– by John Jenkins, Calfee Halter & Griswold
A member recently asked in the DealLawyers.com “Q&A Forum” about the rationale for including “flip-in” and “flip-over” provisions in shareholder rights plans, or “poison pills.” When a company adopts a rights plan, it typically issues of a right to purchase a fraction of a share of preferred stock as a dividend to all of the issuing company’s shareholders. The exercise price of the rights is usually based on an assessment of the price that it would be reasonable to expect the stock to achieve over the life of the rights plan. Frequently, the board receives input from a financial advisor in setting the exercise price of the rights at the time they are issued.
These rights do not become exercisable until a raider acquires beneficial ownership of a specified percentage of the target’s outstanding shares. (That percentage is usually between 10% and 20% of the outstanding shares, but in the case of NOL pills, it is typically set at 4.9 %.). When a raider crosses that threshold, the rights detach and become exercisable — except for those rights that are held by the raider, which when you get right down to it is what makes pills work in the first place.
Rights plans typically include both “flip-in” and “flip-over” features. The plan’s “flip-in” feature comes into play when a raider triggers the rights plan by acquiring the percentage of the target’s common stock specified in the plan. When this happens, each right then outstanding (other than those held by the buyer) “flips-in” and gives each holder the right to purchase shares of the target’s common stock with a market value equal to twice the exercise price of the right.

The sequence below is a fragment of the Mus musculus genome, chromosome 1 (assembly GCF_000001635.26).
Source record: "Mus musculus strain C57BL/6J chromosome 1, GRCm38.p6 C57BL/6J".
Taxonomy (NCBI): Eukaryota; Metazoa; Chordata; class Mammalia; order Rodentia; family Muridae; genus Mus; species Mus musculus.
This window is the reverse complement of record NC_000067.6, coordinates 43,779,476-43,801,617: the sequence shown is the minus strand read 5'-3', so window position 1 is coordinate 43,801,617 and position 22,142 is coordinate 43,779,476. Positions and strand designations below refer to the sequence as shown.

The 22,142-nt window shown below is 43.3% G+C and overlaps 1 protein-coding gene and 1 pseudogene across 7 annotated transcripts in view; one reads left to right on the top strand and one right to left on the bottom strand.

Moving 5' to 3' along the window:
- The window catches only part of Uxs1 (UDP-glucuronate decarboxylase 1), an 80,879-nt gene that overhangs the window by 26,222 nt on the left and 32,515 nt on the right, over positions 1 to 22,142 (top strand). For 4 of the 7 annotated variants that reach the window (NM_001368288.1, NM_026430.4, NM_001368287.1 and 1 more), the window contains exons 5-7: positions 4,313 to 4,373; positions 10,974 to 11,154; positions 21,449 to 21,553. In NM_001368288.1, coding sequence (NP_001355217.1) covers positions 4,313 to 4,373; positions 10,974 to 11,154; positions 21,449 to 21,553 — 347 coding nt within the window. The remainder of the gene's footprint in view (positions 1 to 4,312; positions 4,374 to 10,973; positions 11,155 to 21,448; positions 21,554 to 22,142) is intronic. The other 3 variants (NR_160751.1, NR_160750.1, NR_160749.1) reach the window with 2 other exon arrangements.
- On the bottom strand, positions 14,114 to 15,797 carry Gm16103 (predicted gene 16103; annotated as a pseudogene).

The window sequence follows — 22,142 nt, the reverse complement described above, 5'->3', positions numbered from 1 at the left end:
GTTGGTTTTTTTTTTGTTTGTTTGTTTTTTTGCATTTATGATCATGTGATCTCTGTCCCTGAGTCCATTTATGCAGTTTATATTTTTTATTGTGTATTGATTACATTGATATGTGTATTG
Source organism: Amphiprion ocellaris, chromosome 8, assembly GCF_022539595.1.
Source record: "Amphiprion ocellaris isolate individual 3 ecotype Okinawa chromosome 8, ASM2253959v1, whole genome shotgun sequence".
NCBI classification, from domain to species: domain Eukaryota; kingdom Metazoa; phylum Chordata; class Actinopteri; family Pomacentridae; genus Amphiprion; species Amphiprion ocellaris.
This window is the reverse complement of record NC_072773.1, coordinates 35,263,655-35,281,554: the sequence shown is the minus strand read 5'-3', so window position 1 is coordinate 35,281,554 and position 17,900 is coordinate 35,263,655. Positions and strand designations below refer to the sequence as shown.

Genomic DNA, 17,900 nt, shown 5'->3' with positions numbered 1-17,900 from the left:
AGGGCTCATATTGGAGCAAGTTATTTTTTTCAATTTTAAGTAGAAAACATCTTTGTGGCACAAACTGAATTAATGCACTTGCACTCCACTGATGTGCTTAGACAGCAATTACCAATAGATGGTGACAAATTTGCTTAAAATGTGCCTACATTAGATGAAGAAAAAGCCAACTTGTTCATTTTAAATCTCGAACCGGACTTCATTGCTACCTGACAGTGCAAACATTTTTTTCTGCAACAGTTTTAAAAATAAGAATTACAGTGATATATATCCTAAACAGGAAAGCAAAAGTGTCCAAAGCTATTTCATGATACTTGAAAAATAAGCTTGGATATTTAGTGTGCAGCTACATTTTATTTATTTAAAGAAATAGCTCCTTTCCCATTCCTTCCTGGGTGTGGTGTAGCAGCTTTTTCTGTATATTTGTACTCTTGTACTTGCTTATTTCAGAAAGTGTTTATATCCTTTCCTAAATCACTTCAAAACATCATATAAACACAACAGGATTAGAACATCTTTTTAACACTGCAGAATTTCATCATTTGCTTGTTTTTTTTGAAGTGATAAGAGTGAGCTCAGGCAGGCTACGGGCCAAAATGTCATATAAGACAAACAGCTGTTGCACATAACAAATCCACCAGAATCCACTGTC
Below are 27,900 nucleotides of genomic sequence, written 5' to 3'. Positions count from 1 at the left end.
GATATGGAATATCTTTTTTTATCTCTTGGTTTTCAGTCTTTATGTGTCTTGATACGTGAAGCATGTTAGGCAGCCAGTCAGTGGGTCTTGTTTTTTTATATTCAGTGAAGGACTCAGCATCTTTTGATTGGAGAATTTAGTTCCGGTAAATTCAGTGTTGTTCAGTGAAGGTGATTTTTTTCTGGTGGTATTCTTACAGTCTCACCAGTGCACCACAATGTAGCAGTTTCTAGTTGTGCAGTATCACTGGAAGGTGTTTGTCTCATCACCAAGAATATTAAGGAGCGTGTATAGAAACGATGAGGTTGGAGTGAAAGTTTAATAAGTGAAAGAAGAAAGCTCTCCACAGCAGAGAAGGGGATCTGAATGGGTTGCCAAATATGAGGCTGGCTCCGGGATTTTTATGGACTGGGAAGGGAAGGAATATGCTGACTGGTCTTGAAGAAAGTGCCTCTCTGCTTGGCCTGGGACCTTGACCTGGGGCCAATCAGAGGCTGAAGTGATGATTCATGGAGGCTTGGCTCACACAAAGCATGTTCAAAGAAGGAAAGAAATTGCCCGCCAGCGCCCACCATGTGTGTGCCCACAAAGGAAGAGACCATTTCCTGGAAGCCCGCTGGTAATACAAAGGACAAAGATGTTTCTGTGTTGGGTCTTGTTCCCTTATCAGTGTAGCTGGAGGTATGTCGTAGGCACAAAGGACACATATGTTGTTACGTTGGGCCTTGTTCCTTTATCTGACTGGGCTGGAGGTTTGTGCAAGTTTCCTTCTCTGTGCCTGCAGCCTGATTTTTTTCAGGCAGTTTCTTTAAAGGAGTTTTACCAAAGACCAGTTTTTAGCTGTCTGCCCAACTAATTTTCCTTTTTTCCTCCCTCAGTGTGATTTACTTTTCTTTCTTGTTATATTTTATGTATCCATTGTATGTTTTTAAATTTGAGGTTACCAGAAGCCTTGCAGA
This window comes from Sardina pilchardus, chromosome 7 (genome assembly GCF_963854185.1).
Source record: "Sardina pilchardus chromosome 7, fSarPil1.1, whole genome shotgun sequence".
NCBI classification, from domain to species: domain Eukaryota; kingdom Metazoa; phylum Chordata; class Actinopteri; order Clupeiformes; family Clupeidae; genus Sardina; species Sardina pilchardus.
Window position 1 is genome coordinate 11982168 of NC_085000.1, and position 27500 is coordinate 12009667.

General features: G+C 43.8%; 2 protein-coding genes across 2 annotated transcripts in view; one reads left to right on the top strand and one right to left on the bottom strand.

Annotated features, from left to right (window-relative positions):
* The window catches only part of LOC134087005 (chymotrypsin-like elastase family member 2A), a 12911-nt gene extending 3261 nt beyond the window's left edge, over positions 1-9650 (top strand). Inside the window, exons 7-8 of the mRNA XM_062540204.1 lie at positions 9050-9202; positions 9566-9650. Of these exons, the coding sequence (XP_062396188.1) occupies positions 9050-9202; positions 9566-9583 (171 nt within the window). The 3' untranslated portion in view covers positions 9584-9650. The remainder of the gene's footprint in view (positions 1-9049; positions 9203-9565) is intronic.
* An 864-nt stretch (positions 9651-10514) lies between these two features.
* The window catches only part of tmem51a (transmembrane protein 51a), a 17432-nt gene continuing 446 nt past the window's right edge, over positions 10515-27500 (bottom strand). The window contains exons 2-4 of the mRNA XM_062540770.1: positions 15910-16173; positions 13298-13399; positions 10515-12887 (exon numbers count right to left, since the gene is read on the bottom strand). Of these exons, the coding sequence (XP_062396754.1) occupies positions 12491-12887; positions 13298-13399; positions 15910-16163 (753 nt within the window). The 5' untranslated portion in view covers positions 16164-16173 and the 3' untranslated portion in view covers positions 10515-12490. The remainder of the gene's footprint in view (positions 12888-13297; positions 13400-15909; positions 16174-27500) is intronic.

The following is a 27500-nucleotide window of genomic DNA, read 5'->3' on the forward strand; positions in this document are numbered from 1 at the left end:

What a flip-in provision does is deter the buyer from crossing the ownership threshold that will trigger the rights plan by confronting it with the prospect of substantial dilution. Since every holder except the buyer will be able to purchase new shares at a 50% discount to current market, the buyer’s ownership interest will be diluted if the flip-in provision of the rights plan kicks in. The actual amount of that dilution will depend on the exercise price of the rights, but it is almost invariably going to be quite substantial – substantial enough to make triggering the rights economically unviable.
A “flip-over” feature is intended to protect against a second step transaction. The flip-over provision would come into play if, after the rights have been triggered, the target was sold or engaged in some other change in control transaction. Under those circumstances, each right then outstanding would “flip over” and become a right to buy shares of the raider’s common stock with a market value equal to twice the exercise price of the right.
Like the flip-in provision, the deterrent effect of the flip-over provision depends on its dilutive effect on ownership interests. However, in contrast to the flip-in provision, which dilutes the buyer’s interest in the target company, the flip-over provision dilutes the interest of the buyer’s shareholders in the buyer itself.